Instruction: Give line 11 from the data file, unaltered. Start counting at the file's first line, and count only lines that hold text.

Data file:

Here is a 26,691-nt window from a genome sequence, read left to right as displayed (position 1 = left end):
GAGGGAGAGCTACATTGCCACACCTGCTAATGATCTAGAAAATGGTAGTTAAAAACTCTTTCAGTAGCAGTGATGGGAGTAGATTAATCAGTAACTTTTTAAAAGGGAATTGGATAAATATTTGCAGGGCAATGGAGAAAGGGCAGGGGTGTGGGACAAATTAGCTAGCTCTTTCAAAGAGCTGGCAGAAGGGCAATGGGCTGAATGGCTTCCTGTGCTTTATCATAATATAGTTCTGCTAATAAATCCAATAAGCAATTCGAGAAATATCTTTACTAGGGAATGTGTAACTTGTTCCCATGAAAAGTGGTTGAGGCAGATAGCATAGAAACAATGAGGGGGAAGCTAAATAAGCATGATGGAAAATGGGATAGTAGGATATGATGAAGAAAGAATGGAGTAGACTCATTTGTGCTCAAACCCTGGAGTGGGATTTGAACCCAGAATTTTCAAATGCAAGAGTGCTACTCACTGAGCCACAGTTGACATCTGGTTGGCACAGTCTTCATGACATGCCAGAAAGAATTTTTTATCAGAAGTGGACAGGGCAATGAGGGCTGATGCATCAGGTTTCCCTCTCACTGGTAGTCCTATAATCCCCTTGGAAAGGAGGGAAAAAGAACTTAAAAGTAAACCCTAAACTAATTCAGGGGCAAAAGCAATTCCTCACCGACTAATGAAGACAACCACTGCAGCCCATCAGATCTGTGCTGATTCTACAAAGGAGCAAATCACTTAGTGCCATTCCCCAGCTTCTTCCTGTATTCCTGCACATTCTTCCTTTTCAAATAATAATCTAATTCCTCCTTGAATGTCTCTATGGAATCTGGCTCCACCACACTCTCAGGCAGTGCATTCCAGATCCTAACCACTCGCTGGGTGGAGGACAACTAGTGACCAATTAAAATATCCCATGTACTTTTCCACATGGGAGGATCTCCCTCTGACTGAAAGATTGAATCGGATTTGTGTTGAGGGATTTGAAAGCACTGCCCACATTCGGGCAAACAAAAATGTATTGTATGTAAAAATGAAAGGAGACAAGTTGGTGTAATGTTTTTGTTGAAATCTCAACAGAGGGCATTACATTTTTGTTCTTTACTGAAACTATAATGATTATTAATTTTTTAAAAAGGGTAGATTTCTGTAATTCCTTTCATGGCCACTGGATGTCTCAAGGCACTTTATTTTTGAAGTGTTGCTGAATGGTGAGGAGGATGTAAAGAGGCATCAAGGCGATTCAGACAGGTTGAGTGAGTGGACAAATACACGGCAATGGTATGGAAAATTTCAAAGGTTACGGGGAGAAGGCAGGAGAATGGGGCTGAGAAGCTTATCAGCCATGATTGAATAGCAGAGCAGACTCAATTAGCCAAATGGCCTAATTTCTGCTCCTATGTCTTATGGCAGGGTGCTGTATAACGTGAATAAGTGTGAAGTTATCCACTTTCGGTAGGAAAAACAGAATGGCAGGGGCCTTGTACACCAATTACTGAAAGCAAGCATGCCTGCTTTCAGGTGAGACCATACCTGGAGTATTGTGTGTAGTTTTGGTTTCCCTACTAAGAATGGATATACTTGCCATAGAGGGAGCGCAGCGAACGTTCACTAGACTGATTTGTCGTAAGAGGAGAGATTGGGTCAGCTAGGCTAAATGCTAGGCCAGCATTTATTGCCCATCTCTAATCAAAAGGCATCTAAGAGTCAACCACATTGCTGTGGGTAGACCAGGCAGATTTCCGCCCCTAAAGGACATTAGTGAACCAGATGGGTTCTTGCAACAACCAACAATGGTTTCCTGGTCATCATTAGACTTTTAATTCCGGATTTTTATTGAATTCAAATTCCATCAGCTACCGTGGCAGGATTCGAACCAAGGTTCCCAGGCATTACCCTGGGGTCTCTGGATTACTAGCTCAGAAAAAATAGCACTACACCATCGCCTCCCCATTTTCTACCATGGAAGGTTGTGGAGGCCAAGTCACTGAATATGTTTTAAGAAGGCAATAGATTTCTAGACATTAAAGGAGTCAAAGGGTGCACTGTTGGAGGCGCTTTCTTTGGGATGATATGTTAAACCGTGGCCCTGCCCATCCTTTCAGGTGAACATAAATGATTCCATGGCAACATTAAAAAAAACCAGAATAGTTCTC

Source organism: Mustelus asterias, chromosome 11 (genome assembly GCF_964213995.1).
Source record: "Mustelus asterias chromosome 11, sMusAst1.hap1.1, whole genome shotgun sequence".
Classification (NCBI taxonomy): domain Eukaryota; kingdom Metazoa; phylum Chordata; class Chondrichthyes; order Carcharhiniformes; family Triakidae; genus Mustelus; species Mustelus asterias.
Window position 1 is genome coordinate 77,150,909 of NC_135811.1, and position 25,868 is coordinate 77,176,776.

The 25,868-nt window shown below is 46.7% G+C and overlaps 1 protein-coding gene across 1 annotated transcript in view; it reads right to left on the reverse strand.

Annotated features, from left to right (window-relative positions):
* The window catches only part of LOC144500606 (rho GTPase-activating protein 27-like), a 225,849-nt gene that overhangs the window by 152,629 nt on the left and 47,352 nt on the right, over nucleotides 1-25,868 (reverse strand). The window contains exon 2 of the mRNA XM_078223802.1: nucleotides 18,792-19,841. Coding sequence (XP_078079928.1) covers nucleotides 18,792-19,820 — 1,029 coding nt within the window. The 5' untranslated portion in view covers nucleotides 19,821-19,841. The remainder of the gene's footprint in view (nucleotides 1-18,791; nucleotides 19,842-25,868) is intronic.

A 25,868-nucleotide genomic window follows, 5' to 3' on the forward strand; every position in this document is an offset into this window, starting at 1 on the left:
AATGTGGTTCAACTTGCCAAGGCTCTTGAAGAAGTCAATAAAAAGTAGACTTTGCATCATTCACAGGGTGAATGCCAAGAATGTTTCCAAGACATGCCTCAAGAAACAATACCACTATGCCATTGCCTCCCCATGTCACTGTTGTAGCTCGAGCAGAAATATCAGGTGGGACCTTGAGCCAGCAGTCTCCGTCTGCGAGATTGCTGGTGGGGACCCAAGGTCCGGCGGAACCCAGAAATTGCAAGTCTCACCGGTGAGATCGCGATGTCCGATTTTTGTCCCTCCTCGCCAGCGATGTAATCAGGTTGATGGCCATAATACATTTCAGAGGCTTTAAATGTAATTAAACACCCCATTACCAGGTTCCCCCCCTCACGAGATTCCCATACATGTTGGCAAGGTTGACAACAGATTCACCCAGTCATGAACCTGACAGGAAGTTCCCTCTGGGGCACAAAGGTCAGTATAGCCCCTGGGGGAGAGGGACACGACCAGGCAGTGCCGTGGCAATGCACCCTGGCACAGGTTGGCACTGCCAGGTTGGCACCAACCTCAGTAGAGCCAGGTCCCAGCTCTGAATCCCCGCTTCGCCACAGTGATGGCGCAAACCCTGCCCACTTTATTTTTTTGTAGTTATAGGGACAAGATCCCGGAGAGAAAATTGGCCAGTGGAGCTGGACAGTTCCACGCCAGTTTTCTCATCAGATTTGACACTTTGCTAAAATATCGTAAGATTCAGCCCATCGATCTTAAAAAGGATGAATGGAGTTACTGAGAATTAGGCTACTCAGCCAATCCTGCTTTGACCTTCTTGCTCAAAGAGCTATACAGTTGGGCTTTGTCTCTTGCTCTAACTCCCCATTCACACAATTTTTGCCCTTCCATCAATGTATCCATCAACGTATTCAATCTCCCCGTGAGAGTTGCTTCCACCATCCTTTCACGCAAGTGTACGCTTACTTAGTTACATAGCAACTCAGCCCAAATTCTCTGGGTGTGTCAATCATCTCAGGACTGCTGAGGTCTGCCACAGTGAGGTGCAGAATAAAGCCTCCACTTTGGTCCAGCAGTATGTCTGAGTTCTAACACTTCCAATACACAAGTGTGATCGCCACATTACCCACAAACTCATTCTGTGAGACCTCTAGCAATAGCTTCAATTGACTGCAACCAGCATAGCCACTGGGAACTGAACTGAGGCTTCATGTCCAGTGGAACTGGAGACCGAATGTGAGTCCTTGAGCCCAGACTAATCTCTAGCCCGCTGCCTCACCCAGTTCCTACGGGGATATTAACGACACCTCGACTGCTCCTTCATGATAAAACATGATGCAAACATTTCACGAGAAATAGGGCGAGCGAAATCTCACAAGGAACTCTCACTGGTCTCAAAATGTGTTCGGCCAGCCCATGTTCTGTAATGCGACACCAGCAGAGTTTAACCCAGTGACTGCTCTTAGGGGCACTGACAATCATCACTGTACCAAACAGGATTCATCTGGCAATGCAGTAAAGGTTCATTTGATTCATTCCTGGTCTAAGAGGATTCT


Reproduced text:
AATGTGGTTCAACTTGCCAAGGCTCTTGAAGAAGTCAATAAAAAGTAGACTTTGCATCATTCACAGGGTGAATGCCAAGAATGTTTCCAAGACATGCCTCAAGAAACAATACCACTATGCCATTGCCTCCCCATGTCACTGTTGTAGCTCGAGCAGAAATATCAGGTGGGACCTTGAGCCAGCAGTCTCCGTCTGCGAGATTGCTGGTGGGGACCCAAGGTCCGGCGGAACCCAGAAATTGCAAGTCTCACCGGTGAGATCGCGATGTCCGATTTTTGTCCCTCCTCGCCAGCGATGTAATCAGGTTGATGGCCATAATACATTTCAGAGGCTTTAAATGTAATTAAACACCCCATTACCAGGTTCCCCCCCTCACGAGATTCCCATACATGTTGGCAAGGTTGACAACAGATTCACCCAGTCATGAACCTGACAGGAAGTTCCCTCTGGGGCACAAAGGTCAGTATAGCCCCTGGGGGAGAGGGACACGACCAGGCAGTGCCGTGGCAATGCACCCTGGCACAGGTTGGCACTGCCAGGTTGGCACCAACCTCAGTAGAGCCAGGTCCCAGCTCTGAATCCCCGCTTCGCCACAGTGATGGCGCAAACCCTGCCCACTTTATTTTTTTGTAGTTATAGGGACAAGATCCCGGAGAGAAAATTGGCCAGTGGAGCTGGACAGTTCCACGCCAGTTTTCTCATCAGATTTGACACTTTGCTAAAATATCGTAAGATTCAGCCCATCGATCTTAAAAAGGATGAATGGAGTTACTGAGAATTAGGCTACTCAGCCAATCCTGCTTTGACCTTCTTGCTCAAAGAGCTATACAGTTGGGCTTTGTCTCTTGCTCTAACTCCCCATTCACACAATTTTTGCCCTTCCATCAATGTATCCATCAACGTATTCAATCTCCCCGTGAGAGTTGCTTCCACCATCCTTTCACGCAAGTGTACGCTTACTTAGTTACATAGCAACTCAGCCCAAATTCTCTGGGTGTGTCAATCATCTCAGGACTGCTGAGGTCTGCCACAGTGAGGTGCAGAATAAAGCCTCCACTTTGGTCCAGCAGTATGTCTGAGTTCTAACACTTCCAATACACAAGTGTGATCGCCACATTACCCACAAACTCATTCTGTGAGACCTCTAGCAATAGCTTCAATTGACTGCAACCAGCATAGCCACTGGGAACTGAACTGAGGCTTCATGTCCAGTGGAACTGGAGACCGAATGTGAGTCCTTGAGCCCAGACTAATCTCTAGCCCGCTGCCTCACCCAGTTCCTACGGGGATATTAACGACACCTCGACTGCTCCTTCATGATAAAACATGATGCAAACATTTCACGAGAAATAGGGCGAGCGAAATCTCACAAGGAACTCTCACTGGTCTCAAAATGTGTTCGGCCAGCCCATGTTCTGTAATGCGACACCAGCAGAGTTTAACCCAGTGACTGCTCTTAGGGGCACTGACAATCATCACTGTACCAAACAGGATTCATCTGGCAATGCAGTAAAGGTTCATTTGATTCATTCCTGGTCTAAGAGGATTCT